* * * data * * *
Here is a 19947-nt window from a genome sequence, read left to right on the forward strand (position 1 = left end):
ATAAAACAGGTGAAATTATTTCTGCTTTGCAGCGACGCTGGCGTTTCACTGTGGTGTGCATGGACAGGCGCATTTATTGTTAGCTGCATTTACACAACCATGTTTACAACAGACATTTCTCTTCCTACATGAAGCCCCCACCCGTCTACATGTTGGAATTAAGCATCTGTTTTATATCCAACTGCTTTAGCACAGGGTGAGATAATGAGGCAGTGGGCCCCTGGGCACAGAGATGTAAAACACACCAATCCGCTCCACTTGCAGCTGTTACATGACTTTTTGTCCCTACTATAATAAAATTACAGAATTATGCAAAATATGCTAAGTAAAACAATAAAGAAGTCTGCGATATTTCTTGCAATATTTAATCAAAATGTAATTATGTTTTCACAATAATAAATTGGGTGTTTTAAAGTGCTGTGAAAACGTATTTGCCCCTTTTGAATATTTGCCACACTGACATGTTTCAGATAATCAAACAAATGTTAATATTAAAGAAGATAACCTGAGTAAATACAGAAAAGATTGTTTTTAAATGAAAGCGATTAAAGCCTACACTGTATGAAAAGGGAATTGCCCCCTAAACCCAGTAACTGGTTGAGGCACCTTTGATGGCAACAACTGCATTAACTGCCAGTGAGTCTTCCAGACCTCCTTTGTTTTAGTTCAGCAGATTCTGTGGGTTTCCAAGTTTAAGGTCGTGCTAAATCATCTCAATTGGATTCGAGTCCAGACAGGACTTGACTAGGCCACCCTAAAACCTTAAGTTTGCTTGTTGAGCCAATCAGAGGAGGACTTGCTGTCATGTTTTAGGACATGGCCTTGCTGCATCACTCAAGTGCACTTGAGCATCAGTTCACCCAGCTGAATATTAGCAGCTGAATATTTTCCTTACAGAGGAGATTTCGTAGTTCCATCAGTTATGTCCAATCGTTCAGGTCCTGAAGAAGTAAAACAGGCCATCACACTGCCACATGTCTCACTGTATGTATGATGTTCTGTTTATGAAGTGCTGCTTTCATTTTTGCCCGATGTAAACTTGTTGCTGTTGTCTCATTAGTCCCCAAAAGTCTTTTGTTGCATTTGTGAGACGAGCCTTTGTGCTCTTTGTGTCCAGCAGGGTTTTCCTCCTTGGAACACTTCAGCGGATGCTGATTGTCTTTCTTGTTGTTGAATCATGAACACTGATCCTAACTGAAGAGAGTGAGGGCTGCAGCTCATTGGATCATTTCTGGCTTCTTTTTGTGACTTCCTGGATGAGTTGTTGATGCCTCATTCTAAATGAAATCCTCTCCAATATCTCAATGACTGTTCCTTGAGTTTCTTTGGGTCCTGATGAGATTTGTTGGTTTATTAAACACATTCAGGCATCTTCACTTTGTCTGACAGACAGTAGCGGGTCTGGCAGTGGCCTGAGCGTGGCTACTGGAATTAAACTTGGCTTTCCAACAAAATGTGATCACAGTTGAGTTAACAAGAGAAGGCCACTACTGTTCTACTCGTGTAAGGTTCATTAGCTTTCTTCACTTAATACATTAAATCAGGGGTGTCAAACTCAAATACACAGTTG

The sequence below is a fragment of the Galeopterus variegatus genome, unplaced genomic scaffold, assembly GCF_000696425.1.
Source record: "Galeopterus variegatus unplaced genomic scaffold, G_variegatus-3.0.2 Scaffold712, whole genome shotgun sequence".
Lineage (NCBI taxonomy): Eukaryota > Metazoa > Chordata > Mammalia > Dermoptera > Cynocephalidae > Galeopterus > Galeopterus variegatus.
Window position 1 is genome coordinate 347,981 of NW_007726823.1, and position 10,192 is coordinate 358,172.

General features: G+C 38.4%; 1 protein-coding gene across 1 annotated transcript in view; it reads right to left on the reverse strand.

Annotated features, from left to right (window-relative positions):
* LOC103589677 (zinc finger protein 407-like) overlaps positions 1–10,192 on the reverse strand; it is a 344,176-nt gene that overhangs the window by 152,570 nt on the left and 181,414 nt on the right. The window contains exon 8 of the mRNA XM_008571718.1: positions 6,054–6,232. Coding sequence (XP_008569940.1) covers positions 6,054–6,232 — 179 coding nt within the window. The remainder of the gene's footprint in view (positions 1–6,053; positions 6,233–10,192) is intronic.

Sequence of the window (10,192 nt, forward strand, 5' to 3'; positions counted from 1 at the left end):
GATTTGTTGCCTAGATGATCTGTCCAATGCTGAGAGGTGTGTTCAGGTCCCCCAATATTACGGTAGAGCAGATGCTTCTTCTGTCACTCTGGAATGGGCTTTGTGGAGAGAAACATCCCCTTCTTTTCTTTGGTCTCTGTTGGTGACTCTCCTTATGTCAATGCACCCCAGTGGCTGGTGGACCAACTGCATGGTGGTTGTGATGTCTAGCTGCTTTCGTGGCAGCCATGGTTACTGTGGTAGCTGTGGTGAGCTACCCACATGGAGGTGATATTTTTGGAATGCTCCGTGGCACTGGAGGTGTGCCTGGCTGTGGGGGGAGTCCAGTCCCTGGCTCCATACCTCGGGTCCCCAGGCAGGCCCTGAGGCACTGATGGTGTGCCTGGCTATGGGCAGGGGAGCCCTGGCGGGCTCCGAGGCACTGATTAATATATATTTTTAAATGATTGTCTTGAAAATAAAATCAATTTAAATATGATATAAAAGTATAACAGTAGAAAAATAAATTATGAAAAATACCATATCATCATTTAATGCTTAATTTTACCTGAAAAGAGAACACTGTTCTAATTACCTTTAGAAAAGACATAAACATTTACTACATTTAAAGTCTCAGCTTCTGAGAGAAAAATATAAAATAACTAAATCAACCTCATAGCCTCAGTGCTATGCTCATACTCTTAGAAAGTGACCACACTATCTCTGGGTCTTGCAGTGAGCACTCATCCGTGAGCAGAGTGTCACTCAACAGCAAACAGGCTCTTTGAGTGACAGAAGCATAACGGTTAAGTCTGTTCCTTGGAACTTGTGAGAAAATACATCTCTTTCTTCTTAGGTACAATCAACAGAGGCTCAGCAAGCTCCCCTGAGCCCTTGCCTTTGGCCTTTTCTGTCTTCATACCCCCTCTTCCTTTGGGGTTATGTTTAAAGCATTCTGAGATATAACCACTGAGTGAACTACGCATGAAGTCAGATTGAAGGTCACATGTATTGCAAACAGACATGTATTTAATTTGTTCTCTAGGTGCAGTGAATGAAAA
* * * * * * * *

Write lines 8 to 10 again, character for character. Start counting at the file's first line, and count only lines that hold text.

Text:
Annotated features, from left to right (window-relative positions):
* LOC103589677 (zinc finger protein 407-like) overlaps positions 1–10,192 on the reverse strand; it is a 344,176-nt gene that overhangs the window by 152,570 nt on the left and 181,414 nt on the right. The window contains exon 8 of the mRNA XM_008571718.1: positions 6,054–6,232. Coding sequence (XP_008569940.1) covers positions 6,054–6,232 — 179 coding nt within the window. The remainder of the gene's footprint in view (positions 1–6,053; positions 6,233–10,192) is intronic.

Sequence of the window (10,192 nt, forward strand, 5' to 3'; positions counted from 1 at the left end):